The ancient ruins of Ek Phnom Temple are quiet most days of the week. Monks peek curiously out of their bare wooden stilt houses at travelers. Dogs sleep in the sun, leaves rustle and families from surrounding villages picnic upon giant blocks of weathered and chiseled sandstone. It is an impressive, but also defiantly local, attraction.
Thought to have been built by the Angkor Empire in the early 11th century during pre-Buddhist times, the original Wat still stands, but barely. It has been semi-demolished by hundreds of years of looters – especially the Khmer Rouge, as legend has it – and also by time’s steady hand.
Eighteen trees surround the Wat, rumored to have sprouted from saplings from the original Bodhi Tree in India (under which the Buddha attained enlightenment).
The temple is now a visually chaotic jumble of gravity-defying, crazily leaning archways, stone blocks and crumbling walls.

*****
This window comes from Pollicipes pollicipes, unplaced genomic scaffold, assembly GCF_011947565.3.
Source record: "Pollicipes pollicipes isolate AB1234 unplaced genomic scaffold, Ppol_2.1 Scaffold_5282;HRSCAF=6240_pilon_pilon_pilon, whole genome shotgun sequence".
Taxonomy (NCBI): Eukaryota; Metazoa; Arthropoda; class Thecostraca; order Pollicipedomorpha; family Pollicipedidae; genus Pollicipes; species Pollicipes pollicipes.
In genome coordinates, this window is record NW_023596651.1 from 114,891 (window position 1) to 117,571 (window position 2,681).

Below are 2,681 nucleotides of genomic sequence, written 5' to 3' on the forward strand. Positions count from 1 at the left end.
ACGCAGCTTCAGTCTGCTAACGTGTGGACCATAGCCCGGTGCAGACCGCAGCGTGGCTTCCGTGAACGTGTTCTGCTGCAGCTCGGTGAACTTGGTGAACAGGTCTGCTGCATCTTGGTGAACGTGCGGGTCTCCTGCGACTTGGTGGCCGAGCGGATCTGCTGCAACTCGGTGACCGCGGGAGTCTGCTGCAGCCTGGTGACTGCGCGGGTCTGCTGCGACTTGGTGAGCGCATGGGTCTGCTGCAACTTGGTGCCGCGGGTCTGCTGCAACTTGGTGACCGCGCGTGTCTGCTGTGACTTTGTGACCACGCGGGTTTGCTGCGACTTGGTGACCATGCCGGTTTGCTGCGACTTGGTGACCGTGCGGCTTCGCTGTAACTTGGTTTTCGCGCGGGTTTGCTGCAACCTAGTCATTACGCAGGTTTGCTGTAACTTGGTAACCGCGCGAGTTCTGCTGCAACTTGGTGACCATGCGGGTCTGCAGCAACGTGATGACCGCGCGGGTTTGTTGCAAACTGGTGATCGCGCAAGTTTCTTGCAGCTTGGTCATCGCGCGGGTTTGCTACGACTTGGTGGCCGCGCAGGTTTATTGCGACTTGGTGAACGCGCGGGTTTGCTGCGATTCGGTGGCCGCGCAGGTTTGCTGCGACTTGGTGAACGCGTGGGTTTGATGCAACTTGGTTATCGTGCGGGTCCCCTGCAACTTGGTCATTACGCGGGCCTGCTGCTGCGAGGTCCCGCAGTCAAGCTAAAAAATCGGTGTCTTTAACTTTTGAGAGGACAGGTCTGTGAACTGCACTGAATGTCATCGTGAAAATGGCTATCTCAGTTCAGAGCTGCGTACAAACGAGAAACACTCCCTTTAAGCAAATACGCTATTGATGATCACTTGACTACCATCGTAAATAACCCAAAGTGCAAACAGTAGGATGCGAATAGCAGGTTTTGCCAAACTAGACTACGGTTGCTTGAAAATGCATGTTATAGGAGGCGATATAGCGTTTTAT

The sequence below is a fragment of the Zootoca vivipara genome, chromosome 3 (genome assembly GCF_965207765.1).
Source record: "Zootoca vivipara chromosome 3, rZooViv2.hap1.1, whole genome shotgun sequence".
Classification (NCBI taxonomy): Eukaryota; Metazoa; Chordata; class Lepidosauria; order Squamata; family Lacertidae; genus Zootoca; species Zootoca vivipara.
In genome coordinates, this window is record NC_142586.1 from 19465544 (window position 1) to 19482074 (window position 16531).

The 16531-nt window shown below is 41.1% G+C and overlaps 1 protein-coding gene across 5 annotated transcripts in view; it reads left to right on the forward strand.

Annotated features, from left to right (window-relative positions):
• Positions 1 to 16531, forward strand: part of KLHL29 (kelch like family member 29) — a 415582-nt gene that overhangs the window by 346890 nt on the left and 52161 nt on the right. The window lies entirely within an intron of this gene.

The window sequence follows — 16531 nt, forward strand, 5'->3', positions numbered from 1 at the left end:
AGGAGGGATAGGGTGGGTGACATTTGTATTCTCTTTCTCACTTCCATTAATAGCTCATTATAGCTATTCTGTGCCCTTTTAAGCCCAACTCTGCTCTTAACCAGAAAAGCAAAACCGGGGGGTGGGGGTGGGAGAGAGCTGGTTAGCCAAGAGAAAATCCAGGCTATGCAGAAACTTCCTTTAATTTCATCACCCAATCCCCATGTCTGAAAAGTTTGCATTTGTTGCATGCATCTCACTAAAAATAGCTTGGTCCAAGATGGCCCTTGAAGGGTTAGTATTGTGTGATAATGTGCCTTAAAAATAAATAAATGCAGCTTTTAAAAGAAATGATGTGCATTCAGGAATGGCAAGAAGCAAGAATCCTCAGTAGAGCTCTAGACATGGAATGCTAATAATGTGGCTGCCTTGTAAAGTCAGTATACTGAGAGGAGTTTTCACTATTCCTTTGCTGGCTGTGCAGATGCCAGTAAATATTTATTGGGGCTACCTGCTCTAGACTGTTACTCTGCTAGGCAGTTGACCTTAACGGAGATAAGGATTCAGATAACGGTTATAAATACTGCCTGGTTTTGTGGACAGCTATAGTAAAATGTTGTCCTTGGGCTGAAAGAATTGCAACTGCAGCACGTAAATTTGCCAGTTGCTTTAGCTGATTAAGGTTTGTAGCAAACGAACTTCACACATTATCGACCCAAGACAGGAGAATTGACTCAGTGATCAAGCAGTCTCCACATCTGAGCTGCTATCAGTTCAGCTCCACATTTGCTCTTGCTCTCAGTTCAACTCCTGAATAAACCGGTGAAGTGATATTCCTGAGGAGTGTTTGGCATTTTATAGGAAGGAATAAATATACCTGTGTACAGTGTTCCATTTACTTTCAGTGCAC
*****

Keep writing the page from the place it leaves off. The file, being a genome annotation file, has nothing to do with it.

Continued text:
Its disrepair seems even starker next to the massive, gleaming new white and gold temple built just 10 years ago, and constructed (for some reason) directly in front of it.
When we motorbiked out to the Wat, it was busier than usual due to a local festival. We were there to film a large traditional wedding re-enactment put on during the festival by the people of the local villages along the Sangker River.
BUT…. the re-enactment didn’t happen. And nobody could explain to us exactly why. We made the most of the day anyway, with Stax in her finest people-watching mode: